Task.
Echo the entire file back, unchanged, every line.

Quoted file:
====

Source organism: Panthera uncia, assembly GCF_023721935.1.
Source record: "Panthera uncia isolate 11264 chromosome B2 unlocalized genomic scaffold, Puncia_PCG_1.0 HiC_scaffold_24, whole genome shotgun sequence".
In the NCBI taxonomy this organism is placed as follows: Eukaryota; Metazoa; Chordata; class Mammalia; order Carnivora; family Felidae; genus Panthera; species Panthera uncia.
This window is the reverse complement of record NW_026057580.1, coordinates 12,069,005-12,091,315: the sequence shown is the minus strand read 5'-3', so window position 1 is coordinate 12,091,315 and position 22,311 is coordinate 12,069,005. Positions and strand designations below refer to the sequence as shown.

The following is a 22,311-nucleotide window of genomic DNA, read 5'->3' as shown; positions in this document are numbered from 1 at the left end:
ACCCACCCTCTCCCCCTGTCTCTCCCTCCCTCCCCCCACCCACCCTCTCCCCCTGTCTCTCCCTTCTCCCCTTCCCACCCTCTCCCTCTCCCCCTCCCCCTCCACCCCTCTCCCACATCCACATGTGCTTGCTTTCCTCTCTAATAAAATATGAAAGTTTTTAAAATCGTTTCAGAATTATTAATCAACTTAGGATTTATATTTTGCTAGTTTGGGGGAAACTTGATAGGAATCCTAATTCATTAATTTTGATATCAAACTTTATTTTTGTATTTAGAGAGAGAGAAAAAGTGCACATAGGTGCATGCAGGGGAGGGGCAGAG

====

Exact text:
Source organism: Panthera uncia, assembly GCF_023721935.1.
Source record: "Panthera uncia isolate 11264 chromosome B2 unlocalized genomic scaffold, Puncia_PCG_1.0 HiC_scaffold_24, whole genome shotgun sequence".
In the NCBI taxonomy this organism is placed as follows: Eukaryota; Metazoa; Chordata; class Mammalia; order Carnivora; family Felidae; genus Panthera; species Panthera uncia.
This window is the reverse complement of record NW_026057580.1, coordinates 12,069,005-12,091,315: the sequence shown is the minus strand read 5'-3', so window position 1 is coordinate 12,091,315 and position 22,311 is coordinate 12,069,005. Positions and strand designations below refer to the sequence as shown.

The following is a 22,311-nucleotide window of genomic DNA, read 5'->3' as shown; positions in this document are numbered from 1 at the left end:
ACCCACCCTCTCCCCCTGTCTCTCCCTCCCTCCCCCCACCCACCCTCTCCCCCTGTCTCTCCCTTCTCCCCTTCCCACCCTCTCCCTCTCCCCCTCCCCCTCCACCCCTCTCCCACATCCACATGTGCTTGCTTTCCTCTCTAATAAAATATGAAAGTTTTTAAAATCGTTTCAGAATTATTAATCAACTTAGGATTTATATTTTGCTAGTTTGGGGGAAACTTGATAGGAATCCTAATTCATTAATTTTGATATCAAACTTTATTTTTGTATTTAGAGAGAGAGAAAAAGTGCACATAGGTGCATGCAGGGGAGGGGCAGAG